Ancient Egypt, the land of the pharaohs, famous for its huge pyramids, mummies and its golden treasures. It is very well known for its mysteries. Egypt stood as one of the most advanced civilizations of the world for nearly 3,000 years.
But how much do you really know about ancient Egypt?
Here are some of the lesser known facts about the Gift of Nile that will take your breath away.
23Throughout history Egypt had many different names
Egypt has a history of over 6000 years. Throughout its history it has been called by many names. For example, during the Old Kingdom (2650-2134 B.C.), Egypt was known as Kemet or Black Land, referring to the dark, rich soil of the Nile Valley. It was also known as Deshret, or Red Land, referring to Egypt’s vast deserts. Later, it was known as Hwt-ka-Ptah or “House of the Ka of Ptah.” Ptah was one of Egypt’s oldest gods. The Greeks changed Hwt-ka-ptah to Aegyptus which later on became Egypt.
22Not all pharaohs built pyramids
Although it is a common notion that Pharaohs used to build pyramids for their funerary burial, not all pharaohs are associated with pyramid building.
In the Old Kingdom (c2686-2125 BC) and the Middle Kingdom (c2055–1650 BC) almost all the pharaohs used to build pyramid-tombs. However pyramid building was out of fashion by the beginning of the New Kingdom (c1550 BC).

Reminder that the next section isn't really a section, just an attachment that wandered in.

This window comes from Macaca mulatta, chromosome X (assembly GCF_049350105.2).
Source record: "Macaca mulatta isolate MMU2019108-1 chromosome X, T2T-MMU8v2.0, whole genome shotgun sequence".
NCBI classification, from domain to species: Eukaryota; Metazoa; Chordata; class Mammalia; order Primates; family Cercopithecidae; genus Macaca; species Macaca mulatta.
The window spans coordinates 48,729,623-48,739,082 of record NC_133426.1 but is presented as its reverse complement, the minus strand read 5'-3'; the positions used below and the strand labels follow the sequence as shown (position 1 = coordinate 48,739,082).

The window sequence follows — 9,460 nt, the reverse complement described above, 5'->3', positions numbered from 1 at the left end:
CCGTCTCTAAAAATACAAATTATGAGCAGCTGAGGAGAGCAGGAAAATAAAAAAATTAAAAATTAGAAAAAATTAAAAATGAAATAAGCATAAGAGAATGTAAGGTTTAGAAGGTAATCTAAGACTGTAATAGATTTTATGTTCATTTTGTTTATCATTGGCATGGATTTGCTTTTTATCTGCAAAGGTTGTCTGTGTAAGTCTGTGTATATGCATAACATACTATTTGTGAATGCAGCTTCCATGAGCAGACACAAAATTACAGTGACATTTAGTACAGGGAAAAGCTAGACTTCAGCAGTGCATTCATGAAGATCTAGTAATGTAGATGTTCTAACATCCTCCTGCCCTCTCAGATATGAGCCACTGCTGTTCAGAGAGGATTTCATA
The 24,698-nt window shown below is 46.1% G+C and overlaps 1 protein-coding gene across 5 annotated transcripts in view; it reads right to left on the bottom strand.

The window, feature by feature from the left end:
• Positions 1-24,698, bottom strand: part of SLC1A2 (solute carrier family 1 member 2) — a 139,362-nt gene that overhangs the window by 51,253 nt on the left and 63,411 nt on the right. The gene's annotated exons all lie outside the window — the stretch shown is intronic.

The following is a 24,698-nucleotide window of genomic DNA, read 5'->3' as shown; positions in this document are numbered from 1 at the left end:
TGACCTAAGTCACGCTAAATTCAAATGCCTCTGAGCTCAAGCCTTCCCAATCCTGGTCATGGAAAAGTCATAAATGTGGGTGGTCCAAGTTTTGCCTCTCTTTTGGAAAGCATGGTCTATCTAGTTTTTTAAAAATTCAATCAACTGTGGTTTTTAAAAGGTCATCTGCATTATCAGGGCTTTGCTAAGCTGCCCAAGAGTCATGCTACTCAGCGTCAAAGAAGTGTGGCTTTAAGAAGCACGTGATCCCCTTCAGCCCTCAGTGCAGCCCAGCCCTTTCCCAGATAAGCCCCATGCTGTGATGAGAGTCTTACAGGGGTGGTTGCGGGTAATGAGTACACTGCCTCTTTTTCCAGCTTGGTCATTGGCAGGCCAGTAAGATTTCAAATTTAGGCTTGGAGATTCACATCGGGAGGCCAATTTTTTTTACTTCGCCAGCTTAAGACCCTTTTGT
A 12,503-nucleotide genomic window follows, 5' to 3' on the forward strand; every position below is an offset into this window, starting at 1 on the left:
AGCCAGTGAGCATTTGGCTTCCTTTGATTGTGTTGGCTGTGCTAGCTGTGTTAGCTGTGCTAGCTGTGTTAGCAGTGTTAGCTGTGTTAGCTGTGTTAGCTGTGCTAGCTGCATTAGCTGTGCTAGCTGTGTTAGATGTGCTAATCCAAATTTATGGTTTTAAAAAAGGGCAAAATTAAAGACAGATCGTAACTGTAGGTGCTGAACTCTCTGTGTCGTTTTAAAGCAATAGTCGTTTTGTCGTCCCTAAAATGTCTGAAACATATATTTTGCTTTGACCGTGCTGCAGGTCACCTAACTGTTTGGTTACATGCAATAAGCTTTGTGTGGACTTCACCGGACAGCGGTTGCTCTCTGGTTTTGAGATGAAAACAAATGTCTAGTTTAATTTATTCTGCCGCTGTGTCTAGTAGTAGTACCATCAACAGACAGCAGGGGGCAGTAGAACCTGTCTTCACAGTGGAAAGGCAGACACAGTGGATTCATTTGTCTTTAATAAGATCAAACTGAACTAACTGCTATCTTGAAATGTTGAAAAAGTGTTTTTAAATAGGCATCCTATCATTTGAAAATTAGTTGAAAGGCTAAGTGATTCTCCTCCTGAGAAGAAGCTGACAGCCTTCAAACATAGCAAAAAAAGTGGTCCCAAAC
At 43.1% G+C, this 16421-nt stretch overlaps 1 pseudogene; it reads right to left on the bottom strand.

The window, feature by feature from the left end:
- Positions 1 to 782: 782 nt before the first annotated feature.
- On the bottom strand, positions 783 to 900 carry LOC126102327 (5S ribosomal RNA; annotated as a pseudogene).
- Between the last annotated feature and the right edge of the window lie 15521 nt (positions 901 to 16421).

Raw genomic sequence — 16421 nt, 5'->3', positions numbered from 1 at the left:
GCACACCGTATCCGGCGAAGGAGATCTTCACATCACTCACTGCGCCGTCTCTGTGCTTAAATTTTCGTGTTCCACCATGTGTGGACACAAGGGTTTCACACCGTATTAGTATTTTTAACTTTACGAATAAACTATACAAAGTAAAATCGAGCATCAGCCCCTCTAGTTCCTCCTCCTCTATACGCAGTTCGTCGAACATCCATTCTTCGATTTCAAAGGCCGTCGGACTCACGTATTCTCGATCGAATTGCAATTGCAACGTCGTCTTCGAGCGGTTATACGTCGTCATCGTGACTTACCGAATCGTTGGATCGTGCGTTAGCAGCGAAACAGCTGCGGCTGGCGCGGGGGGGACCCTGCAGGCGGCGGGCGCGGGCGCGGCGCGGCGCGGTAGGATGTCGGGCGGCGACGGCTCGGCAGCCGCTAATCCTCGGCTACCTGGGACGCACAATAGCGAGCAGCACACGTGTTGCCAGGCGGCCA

Pharaohs would now simply build two separate funerary monuments: a hidden rock-cut tomb in the Valley of the Kings where the mummy will be buried, and a highly visible memorial temple, located on the border between the cultivated land home of the living), and the sterile desert (home of the dead).
21The pyramids were not built by slaves
Popular theory that the pyramids in Egypt were built by the forced labors or slaves, was based on the assumption by the classical historical Herodotus. However, this is not true.
Archaeological evidence proves that they were actually built by workers who worked on regular wages. They were free men worked on three or four-month shift. They were provided with temporary shelter, payment in the form of food and drinks, and even medical attention.
20Egyptian workers were paid in beers- 1 gallon/day
We now know that the workers in ancient Egypt were not slaves but regular workers with pays. Interestingly enough, they were paid in terms of beer, that too 1 gallon per day. There were of course other incentives like shelter and medical attention.
19Ancient Egyptians did not ride camels
Camel was not used for riding in Egypt until the very end of the dynastic period. Instead, donkeys were the favorite beasts of burden for the ancient Egyptians, and boats were the most popular means of transport.
Most of the transportation was done along the river Nile. Boats conveniently transported heavy goods like stones from nearby quarries and grains to all the major places as they were all located along the river.
18Christianity was the religion of a vast majority in Egypt